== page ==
US 5034362 A
There are provided aromatic conversion reactions for preparation of dialkylbenzenes, such as xylene and ethyltoluene, of enhanced para isomer content with a zeolitic catalyst composition of improved shape selectivity. The catalysts comprise certain zeolites which have been calcined at a high temperature of at least 649° C. (i.e., 1200° F.). These zeolites have a silica/alumina ratio of at least about 12 and a constraint index within the approximate range of 1 to 12. Examples of such zeolites include ZSM-5 and ZSM-11.
1. A method for making a calcined zeolite composition, said method comprising incorporating into a zeolite a Group IIA or Group VIII metal containing compound by impregnation and/or ion-exchange in an amount of at least about 0.1 wt %, with respect to said zeolite, as the oxide, said zeolite being characterized by a silica/alumina ratio of at least about 12 and a constraint index within the approximate range of 1 to 12, said method further comprising calcining the resultant metal containing zeolite at an elevated temperature of at least about 649° C.
2. A method according to claim 1, wherein said crystalline zeolite is characterized by a silica/alumina ratio in excess of 30.
3. A method according to claim 1, wherein said crystalline zeolite is ZSM-5.
4. A method according to claim 1, wherein a binder is composited with said zeolite.
5. A method according to claim 1, wherein magnesium addition is accomplished as a result of contact of the crystalline zeolite with a magnesium compound.
6. A method according to claim 5, wherein magnesium oxide is present in an amount of between about 0.1 and about 30 weight percent.
7. A method according to claim 6, wherein said magnesium oxide is present in an amount of between about 0.5 and about 15 weight percent.
8. A method according to claim 4, wherein the zeolite is combined in an amount between about 1 and about 90 weight percent in a binder therefor.
9. A method according to claim 8, wherein said binder is alumina.
10. A method according to claim 1, wherein the zeolite is predominately in the hydrogen form.
11. A method according to claim 3, wherein the ZSM-5 zeolite is predominately in the hydrogen form.
12. A method according to claim 2, wherein the crystalline zeolite is ZSM-5.
13. A method according to claim 12, wherein the ZSM-5 zeolite is predominately in the hydrogen form.
14. A method according the claim 1, wherein said Group IIA or Group VIII metal is present in an amount between about 0.1 and 30 wt %.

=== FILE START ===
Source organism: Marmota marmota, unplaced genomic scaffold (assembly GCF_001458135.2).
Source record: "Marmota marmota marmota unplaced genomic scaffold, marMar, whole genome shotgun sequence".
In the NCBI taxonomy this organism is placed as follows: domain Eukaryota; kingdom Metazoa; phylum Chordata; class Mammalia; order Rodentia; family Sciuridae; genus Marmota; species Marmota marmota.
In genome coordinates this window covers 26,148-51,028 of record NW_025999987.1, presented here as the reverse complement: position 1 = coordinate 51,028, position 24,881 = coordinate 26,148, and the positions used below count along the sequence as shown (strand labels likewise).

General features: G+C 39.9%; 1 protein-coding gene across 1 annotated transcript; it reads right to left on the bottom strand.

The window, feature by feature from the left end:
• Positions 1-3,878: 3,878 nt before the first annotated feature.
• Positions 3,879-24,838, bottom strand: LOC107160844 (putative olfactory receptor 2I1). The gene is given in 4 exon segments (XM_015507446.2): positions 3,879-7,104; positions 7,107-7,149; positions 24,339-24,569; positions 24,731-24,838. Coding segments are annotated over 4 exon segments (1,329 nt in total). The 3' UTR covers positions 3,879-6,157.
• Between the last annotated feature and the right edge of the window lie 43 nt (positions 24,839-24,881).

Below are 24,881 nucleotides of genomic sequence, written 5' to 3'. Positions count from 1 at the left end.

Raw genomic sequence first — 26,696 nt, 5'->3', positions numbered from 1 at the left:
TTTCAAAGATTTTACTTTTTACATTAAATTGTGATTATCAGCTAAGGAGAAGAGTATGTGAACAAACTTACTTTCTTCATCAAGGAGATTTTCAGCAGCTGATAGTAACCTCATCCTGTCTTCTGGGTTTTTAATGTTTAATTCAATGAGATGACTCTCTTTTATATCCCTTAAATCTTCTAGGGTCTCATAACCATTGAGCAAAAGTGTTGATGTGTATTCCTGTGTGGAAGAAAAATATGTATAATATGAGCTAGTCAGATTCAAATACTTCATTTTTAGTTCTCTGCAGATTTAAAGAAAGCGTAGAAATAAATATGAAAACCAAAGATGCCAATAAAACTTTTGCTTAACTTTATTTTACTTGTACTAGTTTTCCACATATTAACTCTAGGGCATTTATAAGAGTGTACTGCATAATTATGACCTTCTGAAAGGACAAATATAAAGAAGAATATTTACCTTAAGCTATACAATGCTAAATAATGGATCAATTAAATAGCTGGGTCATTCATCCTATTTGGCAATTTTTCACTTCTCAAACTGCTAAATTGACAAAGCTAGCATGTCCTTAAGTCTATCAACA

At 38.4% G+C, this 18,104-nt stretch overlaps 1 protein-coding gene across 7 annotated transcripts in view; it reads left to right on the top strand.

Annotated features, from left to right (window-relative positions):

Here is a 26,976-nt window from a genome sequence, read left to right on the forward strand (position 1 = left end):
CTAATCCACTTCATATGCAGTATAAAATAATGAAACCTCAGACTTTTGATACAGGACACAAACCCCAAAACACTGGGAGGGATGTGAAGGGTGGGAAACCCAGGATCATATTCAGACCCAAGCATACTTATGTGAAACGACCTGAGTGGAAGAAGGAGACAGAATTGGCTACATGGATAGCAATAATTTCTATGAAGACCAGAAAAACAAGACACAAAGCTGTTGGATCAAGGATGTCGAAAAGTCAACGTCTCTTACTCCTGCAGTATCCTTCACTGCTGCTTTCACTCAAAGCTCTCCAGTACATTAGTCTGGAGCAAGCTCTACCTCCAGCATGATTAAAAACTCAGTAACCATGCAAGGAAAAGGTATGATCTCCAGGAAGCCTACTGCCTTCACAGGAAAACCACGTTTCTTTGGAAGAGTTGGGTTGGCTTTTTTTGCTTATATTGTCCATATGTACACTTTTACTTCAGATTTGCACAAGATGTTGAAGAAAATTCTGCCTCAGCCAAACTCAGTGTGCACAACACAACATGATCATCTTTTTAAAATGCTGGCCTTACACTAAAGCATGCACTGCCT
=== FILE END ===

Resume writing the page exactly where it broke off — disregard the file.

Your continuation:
1. Field of the Invention
This is a division of copending application Ser. No. 679,673, filed Dec. 10, 1984, now U.S. Pat. No. 4,899,007, which is a continuation-in-part of copending application Ser. No. 533,893, filed on Sept. 21, 1983, now abandoned, which is a continuation of copending application Ser. No. 454,302, filed on Dec. 29, 1982, now abandoned, which is a continuation of application Ser. No. 007,871, filed Jan. 31, 1979, now abandoned. The entire disclosures of the above-identified applications are expressly incorporated herein by reference.
This invention relates to a method for preparing crystalline aluminosilicate zeolite catalyst of improved shape selectivity and thermal stability, and to its use in catalytic hydrocarbon conversion processes.
2. Description of the Prior Art
The disproportionation of aromatic hydrocarbons in the presence of zeolite catalysts has been described by Grandio et al in the Oil and Gas Journal, Vol. 69, No. 48 (1971).
U.S. Pat. Nos. 3,126,422; 3,413,374; 3,598,878; 3,598,879 and 3,607,961 show vapor-phase disproportionation of toluene over various catalysts.
Alkylation of aromatic hydrocarbons with an olefin in the presence of a crystalline metallic aluminosilicate having uniform pore openings of about 6 to 15 Angstrom units is described in U.S. Pat. No. 2,290,607. U.S. Pat. No. 3,251,897 describes alkylation of aromatic hydrocarbons in the presence of X- or Y-type crystalline aluminosilicate zeolites, specifically such type zeolites wherein the cation is rare earth and/or hydrogen. U.S. Pat. Nos. 3,751,504 and 3,751,506 describe vapor phase alkylation of aromatic hydrocarbons with olefins, e.g. benzene with ethylene, in the presence of a ZSM-5 type zeolite catalyst.